Remembering James Stevenson
From The Block Island Times, July 7, 2017, “Remembering Jim Stevenson: And How He Drew on Block Island” — this piece about the late great Mr. Stevenson’s Block Island work.
His A-Z entry on the Spill:
James Stevenson Born, NYC, 1929. Died, February 17, 2017, Cos Cob, Connecticut. New Yorker work: March 10, 1956 -. Stevenson interned as an office boy at The New Yorker in the mid 1940s when he began supplying ideas for other NYer artists. Nine years later he was hired a full-time ideaman, given an office at the magazine and instructed not to tell anyone what he did. He eventually began publishing his own cartoons and covers as well as a ground-breaking Talk of the Town pieces (ground breaking in that the pieces were illustrated). His contributions to the magazine number over 2000. Key collections: Sorry Lady — This Beach is Private! ( MacMillan, 1963), Let’s Boogie ( Dodd, Mead, 1978). Stevenson has long been a children’s book author, with roughly one hundred titles to his credit. He is a frequent contributor to the Op-Ed page of The New York Times, under the heading Lost and Found New York. Stevenson’s recent book, published in 2013, The Life, Loves and Laughs of Frank Modell, is essential.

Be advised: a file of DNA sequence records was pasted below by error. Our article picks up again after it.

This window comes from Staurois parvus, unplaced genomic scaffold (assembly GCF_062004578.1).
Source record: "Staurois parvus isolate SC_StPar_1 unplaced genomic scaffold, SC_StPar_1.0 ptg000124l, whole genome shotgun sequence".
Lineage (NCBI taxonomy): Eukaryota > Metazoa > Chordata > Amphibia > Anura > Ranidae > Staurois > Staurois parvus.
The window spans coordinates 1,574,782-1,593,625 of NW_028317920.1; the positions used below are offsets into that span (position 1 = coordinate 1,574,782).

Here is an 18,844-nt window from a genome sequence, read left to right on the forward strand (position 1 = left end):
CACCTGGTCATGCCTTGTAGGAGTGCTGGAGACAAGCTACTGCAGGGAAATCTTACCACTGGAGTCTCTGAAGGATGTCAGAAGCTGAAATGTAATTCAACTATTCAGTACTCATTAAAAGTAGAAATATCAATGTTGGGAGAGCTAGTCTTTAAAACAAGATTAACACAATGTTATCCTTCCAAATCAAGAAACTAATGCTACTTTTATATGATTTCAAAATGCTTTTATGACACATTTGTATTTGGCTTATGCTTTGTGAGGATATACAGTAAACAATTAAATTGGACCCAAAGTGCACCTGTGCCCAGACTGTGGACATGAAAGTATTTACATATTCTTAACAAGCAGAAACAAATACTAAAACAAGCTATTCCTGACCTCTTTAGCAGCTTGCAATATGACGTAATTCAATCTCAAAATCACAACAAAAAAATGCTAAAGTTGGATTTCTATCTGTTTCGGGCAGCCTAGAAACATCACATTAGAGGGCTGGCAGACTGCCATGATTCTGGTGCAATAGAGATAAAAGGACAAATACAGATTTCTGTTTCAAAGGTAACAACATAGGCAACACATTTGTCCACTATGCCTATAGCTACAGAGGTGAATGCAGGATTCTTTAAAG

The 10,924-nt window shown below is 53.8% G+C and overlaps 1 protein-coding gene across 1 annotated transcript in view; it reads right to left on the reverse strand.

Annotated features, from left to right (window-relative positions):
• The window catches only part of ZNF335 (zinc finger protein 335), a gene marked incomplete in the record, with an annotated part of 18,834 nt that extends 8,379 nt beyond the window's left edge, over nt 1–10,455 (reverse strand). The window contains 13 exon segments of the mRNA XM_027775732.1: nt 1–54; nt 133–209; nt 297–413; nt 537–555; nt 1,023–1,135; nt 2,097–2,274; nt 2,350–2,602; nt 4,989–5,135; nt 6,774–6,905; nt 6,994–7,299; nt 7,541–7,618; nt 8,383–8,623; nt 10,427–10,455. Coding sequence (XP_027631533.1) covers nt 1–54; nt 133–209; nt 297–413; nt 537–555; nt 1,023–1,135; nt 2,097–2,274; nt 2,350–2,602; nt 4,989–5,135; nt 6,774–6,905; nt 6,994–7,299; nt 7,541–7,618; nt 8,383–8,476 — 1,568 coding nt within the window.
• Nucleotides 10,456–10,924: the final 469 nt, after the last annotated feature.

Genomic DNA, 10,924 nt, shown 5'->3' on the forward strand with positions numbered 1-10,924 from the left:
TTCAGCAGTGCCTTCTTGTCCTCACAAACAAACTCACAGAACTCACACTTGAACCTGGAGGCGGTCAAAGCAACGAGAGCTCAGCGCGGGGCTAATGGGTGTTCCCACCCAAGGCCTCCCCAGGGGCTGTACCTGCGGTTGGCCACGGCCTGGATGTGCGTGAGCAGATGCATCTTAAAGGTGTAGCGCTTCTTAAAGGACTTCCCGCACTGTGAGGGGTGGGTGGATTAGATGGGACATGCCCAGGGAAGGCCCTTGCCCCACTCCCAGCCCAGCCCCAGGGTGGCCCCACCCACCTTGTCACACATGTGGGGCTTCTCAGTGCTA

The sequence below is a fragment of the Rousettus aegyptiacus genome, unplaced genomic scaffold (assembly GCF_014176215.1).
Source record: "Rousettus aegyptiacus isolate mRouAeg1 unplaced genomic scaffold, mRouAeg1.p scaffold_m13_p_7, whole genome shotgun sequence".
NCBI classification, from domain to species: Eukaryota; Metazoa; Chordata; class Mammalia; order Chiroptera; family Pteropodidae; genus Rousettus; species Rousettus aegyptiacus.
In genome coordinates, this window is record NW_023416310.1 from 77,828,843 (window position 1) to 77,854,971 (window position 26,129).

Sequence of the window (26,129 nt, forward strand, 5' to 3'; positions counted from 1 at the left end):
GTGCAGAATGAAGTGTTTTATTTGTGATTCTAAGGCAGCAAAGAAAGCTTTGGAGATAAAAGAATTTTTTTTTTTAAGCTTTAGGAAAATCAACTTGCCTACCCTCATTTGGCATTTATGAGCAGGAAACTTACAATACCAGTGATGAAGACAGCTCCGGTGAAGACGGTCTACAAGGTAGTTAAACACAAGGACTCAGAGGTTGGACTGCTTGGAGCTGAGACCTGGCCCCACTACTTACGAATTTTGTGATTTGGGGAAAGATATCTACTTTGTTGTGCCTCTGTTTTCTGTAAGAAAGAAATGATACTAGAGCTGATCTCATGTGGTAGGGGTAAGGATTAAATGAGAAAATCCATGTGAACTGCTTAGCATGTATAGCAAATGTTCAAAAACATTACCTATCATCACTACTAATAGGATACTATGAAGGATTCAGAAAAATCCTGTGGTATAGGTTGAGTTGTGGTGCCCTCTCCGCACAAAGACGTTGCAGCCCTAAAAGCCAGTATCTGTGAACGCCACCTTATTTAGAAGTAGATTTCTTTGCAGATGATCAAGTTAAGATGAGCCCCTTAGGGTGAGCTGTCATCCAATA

Bob Eckstein’s Daily News Op-ed
Mr. Eckstein’s latest book is the New York Times Best Seller, Footnotes From the World’s Greatest Bookstores (Clarkson Potter, 2016).
Book/Artist of Interest: Aaron Sopher
Here’s an obscure title I ran across: a handsome book of work by Aaron Sopher, who, as you’ll see below by his Ink Spill A-Z entry had a very brief association with The New Yorker. Here’s a website that tells you a little more about the book and the artist.
Aaron Sopher (Portrait above by Jacob Glushakow) Born, East Baltimore, Maryland, December 16, 1905. Died, 1972, in Baltimore. New Yorker work: two drawings, June 15, 1929 & December 6, 1930 (this shown below).